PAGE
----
The full House is currently still scheduled to take up the bills aimed at restructuring the way financial institutions are regulated next week, but that is subject to change.
In response to an inquiry from Credit Union Times as a result of comments of those close to the process, House Financial Services Committee spokesman Steven Adamske said the "current plan is to consider the bill next week, barring complications in the legislative process."
Originally, Adamske confirmed reports that the House would take up the bill the week after the next, but later revised his answer, saying he misread the original e-mail question.
Several sources close to the committee negotiations said that a delay was likely because of concern among moderates in the Democratic Caucus about some provisions, including the creation of the Consumer Financial Protection Agency.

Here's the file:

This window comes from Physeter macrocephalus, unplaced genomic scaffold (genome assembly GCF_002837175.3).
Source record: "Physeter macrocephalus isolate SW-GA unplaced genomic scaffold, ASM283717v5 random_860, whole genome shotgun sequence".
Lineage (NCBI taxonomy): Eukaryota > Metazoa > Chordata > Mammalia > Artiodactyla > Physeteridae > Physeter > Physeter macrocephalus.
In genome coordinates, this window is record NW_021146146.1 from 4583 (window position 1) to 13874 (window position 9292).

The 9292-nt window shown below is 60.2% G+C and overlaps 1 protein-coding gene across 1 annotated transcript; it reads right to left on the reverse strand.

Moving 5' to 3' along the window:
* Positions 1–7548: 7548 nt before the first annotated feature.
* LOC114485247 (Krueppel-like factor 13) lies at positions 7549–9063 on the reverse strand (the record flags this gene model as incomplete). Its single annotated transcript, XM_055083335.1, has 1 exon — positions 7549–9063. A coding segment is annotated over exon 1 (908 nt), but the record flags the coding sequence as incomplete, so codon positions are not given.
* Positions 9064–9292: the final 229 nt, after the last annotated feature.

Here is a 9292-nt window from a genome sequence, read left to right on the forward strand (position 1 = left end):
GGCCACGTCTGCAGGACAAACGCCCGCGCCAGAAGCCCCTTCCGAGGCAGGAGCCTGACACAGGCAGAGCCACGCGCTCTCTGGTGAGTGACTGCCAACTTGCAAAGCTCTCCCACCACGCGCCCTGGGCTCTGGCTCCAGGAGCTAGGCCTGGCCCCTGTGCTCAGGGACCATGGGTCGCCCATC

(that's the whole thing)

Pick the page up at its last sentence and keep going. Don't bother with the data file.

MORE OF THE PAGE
Although Committee Chairman Barney Frank (D-Mass.) has enjoyed the support of the vast majority of Democrats on the committee, it's not clear if he has enough support among all House Democrats to pass the bill.
Frank's committee passed the legislation creating the CFPA and is supposed to vote tomorrow on a measure to create a fund for rescuing companies deemed too big to fail. However, other committees have to complete work on some of the bills as well.
The Senate Banking Committee has just begun its consideration of a similar bill, introduced by Committee Chairman Christopher Dodd (D-Conn.).